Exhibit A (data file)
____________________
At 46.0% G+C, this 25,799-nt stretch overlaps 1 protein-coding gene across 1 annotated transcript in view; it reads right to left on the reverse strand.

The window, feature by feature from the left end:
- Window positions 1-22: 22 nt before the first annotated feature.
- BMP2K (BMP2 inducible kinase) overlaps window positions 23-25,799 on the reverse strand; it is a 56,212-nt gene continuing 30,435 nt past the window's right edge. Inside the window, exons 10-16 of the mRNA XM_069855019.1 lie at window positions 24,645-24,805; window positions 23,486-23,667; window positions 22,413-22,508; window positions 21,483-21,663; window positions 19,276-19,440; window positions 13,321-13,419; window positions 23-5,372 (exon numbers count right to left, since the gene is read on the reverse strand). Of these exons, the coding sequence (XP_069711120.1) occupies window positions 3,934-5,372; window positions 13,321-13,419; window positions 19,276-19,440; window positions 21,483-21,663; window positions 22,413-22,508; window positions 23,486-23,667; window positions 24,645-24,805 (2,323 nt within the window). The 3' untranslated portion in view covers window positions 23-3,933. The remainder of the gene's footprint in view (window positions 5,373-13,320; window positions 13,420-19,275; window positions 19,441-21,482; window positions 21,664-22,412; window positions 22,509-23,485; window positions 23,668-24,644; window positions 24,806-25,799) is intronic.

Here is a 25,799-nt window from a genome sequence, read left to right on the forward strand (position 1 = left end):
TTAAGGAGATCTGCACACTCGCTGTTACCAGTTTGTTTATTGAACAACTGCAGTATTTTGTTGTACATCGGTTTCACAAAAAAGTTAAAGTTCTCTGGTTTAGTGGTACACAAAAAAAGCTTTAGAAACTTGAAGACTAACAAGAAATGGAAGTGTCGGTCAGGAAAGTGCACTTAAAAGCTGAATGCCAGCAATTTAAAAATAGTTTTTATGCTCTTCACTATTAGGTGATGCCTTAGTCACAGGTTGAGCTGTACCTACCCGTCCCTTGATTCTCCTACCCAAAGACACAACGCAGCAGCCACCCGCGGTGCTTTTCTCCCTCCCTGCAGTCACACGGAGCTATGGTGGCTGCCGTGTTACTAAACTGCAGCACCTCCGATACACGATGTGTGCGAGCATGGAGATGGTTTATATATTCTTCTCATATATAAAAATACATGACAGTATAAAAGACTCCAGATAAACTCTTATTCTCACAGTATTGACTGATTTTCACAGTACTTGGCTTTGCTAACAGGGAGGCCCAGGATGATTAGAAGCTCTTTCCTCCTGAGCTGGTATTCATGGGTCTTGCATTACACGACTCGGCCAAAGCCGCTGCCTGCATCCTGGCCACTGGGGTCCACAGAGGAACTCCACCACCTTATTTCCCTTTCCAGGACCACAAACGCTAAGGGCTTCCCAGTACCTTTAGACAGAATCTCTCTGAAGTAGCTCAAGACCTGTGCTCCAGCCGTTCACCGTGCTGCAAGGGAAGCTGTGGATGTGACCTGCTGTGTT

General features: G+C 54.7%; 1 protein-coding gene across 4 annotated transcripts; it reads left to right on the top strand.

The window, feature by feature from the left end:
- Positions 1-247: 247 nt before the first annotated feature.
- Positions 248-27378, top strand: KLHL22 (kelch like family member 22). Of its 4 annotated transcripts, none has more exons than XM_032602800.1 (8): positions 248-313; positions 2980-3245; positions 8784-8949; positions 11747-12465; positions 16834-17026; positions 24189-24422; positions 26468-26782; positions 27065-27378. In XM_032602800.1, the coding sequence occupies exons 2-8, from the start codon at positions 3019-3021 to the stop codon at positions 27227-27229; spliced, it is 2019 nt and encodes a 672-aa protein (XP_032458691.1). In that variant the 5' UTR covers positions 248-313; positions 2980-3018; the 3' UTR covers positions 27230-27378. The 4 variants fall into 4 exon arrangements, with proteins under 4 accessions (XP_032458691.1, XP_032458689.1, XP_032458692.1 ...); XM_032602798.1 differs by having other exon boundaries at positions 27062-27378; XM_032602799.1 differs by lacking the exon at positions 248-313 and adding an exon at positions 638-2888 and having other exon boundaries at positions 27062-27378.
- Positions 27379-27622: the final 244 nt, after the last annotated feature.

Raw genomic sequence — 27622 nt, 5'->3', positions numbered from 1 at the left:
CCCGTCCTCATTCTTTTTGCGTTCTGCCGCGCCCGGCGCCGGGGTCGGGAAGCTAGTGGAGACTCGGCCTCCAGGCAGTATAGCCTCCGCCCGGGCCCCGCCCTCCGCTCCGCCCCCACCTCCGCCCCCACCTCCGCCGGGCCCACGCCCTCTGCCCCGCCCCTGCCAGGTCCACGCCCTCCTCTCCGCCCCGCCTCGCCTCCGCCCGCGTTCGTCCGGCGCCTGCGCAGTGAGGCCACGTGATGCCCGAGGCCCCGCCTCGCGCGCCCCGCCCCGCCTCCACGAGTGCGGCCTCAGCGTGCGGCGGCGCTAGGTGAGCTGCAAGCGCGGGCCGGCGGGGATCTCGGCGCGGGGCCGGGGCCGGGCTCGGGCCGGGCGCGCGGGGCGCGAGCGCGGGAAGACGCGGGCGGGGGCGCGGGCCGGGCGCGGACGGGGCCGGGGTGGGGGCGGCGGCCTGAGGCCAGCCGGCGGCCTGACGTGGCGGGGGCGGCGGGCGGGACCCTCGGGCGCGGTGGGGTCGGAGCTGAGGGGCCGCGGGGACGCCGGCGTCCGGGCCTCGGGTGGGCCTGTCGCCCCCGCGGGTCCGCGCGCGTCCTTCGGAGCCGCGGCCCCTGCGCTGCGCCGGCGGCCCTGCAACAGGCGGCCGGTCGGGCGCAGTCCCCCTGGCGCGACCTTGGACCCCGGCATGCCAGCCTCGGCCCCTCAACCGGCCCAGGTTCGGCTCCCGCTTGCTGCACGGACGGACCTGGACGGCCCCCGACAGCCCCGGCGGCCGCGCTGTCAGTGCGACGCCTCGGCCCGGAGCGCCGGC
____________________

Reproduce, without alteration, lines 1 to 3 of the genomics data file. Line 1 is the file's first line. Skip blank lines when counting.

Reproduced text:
At 46.0% G+C, this 25,799-nt stretch overlaps 1 protein-coding gene across 1 annotated transcript in view; it reads right to left on the reverse strand.

The window, feature by feature from the left end:
- Window positions 1-22: 22 nt before the first annotated feature.